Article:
Central Fla. students head back to school

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ORANGE COUNTY, Fla. - More than 400,000 students headed back to school across central Florida Monday morning, and the first day of class has brought changes for some districts.

Voters in Orange County must decide if they want to continue paying an extra half-penny sales tax to build and renovate schools.

School officials said they hope that's how voter sentiment falls when they go to the polls as another year begins.

In Orange County, children in 11 different schools are walking into a complete remodel. It's a trend school officials said will continue if a half-penny sales tax continues to supplement their budget.

"It means about 40 more schools will get renovated. It will mean that we'll have upgrades technology in our schools," said Scott Howat of Orange County schools.

On Friday, parents waited for appointments inside school district headquarters to enroll their children.

There were plenty of reasons for kids to switch schools throughout the year. In some cases, it's because families without a home are still trying to give their kids some stability.

"Yes, there are families that are out there struggling, but we want to make sure the one constant is the schools," said Howat.

Meanwhile, as Osceola County High School students return to class Monday, they will see a new class schedule.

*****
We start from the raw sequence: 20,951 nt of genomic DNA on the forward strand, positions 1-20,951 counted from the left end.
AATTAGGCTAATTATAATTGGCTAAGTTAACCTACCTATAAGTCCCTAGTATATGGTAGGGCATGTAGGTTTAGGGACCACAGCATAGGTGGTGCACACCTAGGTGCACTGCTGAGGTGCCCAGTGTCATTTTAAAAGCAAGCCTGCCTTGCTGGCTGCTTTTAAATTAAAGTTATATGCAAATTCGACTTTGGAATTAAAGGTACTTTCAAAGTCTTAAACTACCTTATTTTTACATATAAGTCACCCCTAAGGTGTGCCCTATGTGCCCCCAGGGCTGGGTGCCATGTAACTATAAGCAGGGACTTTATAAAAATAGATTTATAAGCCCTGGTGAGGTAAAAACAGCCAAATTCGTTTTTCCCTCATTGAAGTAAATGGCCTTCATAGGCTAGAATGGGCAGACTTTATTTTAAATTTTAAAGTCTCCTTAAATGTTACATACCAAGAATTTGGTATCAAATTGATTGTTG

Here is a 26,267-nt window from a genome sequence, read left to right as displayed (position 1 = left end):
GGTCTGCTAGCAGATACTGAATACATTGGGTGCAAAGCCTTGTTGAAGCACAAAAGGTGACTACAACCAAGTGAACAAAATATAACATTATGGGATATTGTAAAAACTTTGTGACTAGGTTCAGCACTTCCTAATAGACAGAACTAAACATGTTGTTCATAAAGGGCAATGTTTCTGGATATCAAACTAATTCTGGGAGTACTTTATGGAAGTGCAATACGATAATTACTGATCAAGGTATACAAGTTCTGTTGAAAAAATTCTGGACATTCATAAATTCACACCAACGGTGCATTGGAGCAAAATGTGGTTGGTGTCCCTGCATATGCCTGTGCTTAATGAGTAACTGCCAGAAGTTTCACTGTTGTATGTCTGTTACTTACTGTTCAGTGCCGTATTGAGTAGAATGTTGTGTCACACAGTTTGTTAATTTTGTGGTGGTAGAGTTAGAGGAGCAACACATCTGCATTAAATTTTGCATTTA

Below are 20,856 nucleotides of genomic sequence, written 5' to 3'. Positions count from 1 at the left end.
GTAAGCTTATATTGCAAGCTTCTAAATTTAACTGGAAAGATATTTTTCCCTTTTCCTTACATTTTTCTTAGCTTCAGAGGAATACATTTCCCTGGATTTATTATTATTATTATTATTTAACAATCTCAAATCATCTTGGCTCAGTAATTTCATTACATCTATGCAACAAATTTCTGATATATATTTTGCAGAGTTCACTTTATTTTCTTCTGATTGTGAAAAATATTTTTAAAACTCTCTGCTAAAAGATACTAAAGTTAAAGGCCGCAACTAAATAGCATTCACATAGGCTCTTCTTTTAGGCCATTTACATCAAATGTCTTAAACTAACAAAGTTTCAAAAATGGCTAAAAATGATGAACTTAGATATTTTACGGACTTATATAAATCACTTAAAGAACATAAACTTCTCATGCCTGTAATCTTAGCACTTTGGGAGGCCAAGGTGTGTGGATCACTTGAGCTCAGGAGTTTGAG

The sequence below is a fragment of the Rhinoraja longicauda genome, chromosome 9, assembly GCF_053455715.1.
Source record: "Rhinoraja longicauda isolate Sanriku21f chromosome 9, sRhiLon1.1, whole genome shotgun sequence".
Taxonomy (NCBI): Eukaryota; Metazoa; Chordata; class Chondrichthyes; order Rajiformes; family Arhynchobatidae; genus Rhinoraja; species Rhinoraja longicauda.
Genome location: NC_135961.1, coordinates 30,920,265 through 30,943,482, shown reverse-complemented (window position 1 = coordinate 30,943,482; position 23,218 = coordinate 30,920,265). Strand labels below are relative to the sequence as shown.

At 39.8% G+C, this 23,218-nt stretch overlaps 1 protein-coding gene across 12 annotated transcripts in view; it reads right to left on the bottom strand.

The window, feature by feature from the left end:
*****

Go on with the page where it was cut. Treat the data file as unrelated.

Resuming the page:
The school board said it will accommodate state testing changes.

Students are looking at a new seven-period schedule where they'll study six subjects all year instead of four per semester.

But, that's just one of several new changes in store this year for the Osceola County School District.

Osceola County schools will offer a new online parent portal designed to enhance parents' involvement in their child's education and communicate better with teachers.

Osceola Schools Superintendent Melba Luciano said, "Parents usually go into that portal and on a daily basis, look up whether there's homework, how their children are doing, where they're grading. And, as you go up in high school, those parents want to make sure those children are on course for graduation."

Luciano said the county is also broadening its resources for adult learners with the arrival of two new education centers in St. Cloud and Poinciana.

"We're going to be offering courses on GED, ESAU, CNA LPN, etc., so that they can actually be in their own neighborhood and go into careers that are available within their own community," said Luciano.

Both centers join Kissimmee's current branch on Simpson Road, improving the options and commute for older learners.

"There were individuals that were taking a bus, and it would take them two hours to get here, and now, it's just around the corner," said Luciano.

There are still a few openings for teachers around the district on all levels, as well as a need of volunteers in tutoring and mentoring from the classroom to clerical work.

Seminole County students went back to school last week.